October 12, 2021 | KYMC Marketing

What is the right shape for my anilox? Well, this depends on what you want to print, plus various other factors like ink viscosity, ink density, ink particulates, and opacity requirements. The shape of your anilox cells will affect the amount of ink delivered to the substrate and its transfer stability.


Know your Ink

Step 1: know the ink viscosity that you will be working with

Does your ink have high viscosity or a low viscosity? If you are working with a low viscosity ink, the 60-degree hexagon cell shape will work best. The reason is that a lower viscosity ink will have a higher flow property or in other words, flow more under the same force when compared to a high viscosity ink. Therefore, more efforts need to go into containing the low viscosity ink so that the ink doesn’t flow everywhere.

The enclosed 60-degree hexagon cell will contain the ink, making the lower viscosity ink easier to control as there is less ink available to transfer. Dot gain will also decrease for the low viscosity ink with the enclosed cell.


If you are working with a high viscosity ink, channeled cell shape will be more suitable. The channel cell will allow the high viscosity ink to move through and replenish on the anilox.


Step 2: Know your ink particulates

The rule of thumb is to have your minimum cell opening to be three times larger than the size of the largest particulates in the ink. Trihelical shape cells work well with transferring particulates. Open channels work well for reducing shear in particulate ink mixtures.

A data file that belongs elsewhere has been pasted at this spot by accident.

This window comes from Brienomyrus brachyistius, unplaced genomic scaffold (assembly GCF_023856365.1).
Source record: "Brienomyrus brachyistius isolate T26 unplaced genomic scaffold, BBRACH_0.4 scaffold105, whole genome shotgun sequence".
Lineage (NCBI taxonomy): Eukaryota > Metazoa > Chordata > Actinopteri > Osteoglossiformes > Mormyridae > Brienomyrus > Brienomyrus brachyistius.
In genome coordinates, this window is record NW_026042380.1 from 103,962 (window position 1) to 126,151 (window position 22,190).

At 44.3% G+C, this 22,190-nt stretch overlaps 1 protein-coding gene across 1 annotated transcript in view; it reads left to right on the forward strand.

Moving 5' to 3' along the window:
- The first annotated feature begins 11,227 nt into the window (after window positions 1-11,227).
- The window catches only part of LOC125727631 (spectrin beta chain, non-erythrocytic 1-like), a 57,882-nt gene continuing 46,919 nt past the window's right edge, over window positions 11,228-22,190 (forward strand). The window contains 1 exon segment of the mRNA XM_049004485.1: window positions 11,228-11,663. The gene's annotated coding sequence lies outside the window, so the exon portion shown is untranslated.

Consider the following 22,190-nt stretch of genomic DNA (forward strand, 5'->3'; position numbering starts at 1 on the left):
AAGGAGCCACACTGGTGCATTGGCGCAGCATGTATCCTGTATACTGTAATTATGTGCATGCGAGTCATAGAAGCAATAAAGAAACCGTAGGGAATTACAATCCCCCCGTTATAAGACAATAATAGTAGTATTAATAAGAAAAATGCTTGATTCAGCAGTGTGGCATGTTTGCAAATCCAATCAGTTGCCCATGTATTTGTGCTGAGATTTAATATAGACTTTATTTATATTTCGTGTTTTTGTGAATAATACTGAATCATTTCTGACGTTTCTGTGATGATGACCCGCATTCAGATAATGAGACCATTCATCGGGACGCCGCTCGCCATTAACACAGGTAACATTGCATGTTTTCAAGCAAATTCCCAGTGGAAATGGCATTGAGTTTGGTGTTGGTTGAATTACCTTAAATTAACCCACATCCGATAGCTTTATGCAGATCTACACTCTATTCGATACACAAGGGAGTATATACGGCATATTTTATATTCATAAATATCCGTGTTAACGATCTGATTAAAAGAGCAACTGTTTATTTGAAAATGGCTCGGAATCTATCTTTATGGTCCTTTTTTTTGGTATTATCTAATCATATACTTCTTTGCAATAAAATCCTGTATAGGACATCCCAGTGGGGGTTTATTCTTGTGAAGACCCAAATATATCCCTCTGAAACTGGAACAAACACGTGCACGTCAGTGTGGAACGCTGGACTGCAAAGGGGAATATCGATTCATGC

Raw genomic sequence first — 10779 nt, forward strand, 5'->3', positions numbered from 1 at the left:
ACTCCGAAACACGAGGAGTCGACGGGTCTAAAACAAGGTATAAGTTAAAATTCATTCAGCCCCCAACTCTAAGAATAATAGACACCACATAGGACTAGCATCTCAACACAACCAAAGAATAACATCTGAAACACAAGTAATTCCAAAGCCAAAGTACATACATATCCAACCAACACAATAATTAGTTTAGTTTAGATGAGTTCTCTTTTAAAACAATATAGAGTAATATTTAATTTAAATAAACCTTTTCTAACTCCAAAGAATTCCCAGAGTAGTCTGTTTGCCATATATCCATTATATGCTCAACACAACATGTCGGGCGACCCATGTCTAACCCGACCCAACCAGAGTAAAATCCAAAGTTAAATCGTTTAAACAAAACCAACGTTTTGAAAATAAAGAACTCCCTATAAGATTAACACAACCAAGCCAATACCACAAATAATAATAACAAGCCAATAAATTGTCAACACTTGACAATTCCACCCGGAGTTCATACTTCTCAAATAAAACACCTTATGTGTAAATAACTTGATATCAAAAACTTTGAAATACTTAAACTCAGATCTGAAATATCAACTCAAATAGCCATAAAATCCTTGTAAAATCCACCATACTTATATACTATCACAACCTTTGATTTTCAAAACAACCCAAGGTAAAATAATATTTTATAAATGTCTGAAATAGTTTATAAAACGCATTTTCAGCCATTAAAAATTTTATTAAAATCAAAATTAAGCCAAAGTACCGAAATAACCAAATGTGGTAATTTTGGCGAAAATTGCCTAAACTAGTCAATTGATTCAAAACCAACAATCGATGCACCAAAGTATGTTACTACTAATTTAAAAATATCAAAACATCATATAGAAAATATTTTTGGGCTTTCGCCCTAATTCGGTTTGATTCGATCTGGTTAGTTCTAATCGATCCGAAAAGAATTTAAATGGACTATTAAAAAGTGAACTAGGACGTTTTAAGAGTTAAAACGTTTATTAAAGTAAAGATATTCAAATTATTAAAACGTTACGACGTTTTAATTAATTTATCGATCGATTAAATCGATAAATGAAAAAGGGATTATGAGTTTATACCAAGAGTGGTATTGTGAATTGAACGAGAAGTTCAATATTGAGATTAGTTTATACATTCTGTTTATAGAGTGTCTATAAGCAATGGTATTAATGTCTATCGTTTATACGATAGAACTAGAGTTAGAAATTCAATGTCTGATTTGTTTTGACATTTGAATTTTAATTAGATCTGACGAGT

Know what you would like to achieve in your print

Step 3: Know what ink density you are aiming for

Higher ink density can lead to an expansion of the color gamut and improved graphics. One way to increase the ink density is to utilize cells with greater volume so that more ink can be transferred onto the substrate. A deeper cell can help to increase the cell volume. However, there is a point of diminishing returns. Deeper cells don’t always mean more ink is transferred. A cell that is too deep can lead to ink residues at the bottom. Therefore, getting a suitable depth-to-opening ratio for your cell is important. According to Harper Corporation of America, the cell depth should be 23 ~33 percent of the cell’s opening. In special cases to increase ink density a cell depth that is 30~40 percent of the cell’s opening will be used.


Step 4: Know what opacity that you are aiming for

In general channel engraving is suitable for placing large area of white ink. The channel engraving cells will allow a better flow of the ink onto the substrate to achieve a higher opacity. However, for low viscosity white ink, a closed geometry is still preferred for the control.